The National Capital of Bangladesh at Dhaka, a massive project that stretched over two decades, is widely considered to be architect Louis Kahn's masterwork. Begun as a commission for the nation of East Pakistan, and only after declined offers to Le Corbusier and Alvar Aalto, the capital project survived the fires of the Bangladeshi revolution to be completed in 1983, almost ten years after Kahn's death.
The National Campus complex, known as Sher-E-Bangla-Nagar, consists of a main assembly building, the Supreme Court, residences for government officials, offices, a mosque, schools, and a hospital. The Assembly Building is the focal point, a diamond-shaped 'Citadel of Assembly' flanked on three sides by a crescent-shaped lake, across which lie the hostels for ministers, secretaries, and members of the assembly.
"The Assembly Building is constructed inside and out of reinforced concrete, cast in 5 foot (1.5 metre) high sections in formwork made from narrow vertical wood boards, giving the walls a subtle vertical texture when seen up close... ...The horizontal pour lines, where the daily concrete casting stops, were kept 'as the marks of making' by casting a recess in the concrete into which 6 inch bands of white marble were set." (McCarter, 269)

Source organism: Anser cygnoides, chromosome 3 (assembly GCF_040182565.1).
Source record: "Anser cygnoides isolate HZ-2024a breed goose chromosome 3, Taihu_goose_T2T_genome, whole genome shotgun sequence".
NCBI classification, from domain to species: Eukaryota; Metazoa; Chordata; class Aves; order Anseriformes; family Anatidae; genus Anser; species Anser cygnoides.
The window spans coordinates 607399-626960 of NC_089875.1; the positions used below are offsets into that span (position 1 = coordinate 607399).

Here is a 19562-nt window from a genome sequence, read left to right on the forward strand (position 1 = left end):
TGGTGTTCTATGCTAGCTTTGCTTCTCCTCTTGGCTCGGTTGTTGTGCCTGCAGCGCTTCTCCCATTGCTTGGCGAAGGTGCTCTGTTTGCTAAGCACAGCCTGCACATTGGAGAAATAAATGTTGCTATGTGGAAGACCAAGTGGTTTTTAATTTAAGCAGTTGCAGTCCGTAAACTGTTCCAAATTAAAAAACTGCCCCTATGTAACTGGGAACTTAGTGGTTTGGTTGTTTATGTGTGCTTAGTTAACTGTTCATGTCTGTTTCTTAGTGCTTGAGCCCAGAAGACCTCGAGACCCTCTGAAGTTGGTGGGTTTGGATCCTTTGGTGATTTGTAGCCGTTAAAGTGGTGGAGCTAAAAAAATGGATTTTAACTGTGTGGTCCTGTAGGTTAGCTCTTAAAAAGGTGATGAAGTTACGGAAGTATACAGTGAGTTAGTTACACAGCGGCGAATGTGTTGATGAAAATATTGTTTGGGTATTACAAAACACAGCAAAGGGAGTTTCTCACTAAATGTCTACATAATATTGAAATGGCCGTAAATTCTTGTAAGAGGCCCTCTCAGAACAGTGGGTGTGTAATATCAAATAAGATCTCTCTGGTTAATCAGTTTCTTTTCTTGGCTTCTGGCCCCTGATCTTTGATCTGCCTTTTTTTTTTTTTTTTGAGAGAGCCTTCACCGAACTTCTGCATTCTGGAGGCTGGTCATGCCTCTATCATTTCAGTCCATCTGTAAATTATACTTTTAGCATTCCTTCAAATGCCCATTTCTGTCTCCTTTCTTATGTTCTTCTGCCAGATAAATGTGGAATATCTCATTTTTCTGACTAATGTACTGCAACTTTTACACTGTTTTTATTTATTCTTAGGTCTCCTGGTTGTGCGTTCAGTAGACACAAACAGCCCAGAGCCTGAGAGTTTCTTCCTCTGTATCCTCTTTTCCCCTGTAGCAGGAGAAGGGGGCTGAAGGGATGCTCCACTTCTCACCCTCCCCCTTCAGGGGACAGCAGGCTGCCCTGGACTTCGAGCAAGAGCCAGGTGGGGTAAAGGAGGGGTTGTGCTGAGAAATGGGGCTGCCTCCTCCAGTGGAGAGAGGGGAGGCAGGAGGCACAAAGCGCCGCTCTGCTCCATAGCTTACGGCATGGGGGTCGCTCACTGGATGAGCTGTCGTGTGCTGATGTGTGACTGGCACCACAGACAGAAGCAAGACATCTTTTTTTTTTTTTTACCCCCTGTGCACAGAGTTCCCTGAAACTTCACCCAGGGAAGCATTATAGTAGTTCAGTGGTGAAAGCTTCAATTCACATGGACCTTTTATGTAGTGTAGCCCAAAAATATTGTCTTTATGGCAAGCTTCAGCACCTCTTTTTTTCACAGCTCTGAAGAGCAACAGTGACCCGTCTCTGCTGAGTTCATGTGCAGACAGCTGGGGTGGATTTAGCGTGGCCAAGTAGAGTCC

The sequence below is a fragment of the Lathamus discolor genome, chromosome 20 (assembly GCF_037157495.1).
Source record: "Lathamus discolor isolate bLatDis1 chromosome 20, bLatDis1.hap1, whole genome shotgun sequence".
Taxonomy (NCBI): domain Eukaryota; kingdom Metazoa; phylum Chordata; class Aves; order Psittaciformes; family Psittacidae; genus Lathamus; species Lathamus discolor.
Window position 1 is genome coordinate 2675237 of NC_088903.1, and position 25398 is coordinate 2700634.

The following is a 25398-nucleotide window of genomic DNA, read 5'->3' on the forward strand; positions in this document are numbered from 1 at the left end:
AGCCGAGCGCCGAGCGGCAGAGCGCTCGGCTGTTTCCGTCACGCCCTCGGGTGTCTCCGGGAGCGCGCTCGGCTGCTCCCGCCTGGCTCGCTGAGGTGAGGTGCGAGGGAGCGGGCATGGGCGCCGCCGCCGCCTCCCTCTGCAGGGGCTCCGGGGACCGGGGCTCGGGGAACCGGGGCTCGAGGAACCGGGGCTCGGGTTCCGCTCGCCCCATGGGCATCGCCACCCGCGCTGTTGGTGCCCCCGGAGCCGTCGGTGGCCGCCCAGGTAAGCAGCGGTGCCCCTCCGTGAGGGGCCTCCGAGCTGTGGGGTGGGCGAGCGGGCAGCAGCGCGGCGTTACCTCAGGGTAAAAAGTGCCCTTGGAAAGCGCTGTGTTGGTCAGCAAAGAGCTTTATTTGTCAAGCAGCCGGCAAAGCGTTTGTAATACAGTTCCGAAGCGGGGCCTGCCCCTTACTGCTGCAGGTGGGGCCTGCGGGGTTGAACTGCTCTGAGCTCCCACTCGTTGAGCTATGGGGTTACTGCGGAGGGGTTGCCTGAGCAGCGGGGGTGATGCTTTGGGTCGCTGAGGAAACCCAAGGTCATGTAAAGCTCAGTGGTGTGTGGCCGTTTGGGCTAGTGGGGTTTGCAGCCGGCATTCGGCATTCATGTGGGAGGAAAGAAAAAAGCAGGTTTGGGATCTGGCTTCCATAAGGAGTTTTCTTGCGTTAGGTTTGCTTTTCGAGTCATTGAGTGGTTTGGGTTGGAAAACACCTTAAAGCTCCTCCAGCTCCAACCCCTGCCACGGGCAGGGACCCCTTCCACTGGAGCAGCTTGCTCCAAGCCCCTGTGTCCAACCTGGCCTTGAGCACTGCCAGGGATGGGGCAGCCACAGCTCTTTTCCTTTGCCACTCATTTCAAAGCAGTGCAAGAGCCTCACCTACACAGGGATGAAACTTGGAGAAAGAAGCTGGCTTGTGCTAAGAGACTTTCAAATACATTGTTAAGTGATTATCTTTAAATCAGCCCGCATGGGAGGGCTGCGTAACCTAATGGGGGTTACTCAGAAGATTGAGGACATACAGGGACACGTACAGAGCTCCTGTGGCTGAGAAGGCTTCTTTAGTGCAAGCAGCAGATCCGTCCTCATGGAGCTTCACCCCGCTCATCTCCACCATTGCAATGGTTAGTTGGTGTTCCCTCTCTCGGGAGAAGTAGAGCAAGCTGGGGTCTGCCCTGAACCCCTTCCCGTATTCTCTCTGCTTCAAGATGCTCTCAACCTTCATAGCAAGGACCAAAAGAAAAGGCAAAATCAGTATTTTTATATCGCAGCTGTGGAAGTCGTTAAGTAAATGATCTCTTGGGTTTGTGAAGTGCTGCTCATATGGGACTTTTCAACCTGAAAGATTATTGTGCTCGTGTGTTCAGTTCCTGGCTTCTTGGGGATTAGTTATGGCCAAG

Above selection from: McCarter, R. (2005). Louis I Kahn. New York: Phaidon Press.
Keywords: Bangladesh, Dhaka, parliament, poured concrete, marble banding, brick, diamond, citadel, castle, moat, pure geometry, prayer, mosque, circular window, semi-circular window. Submitted by Abul Quasem Abdullah.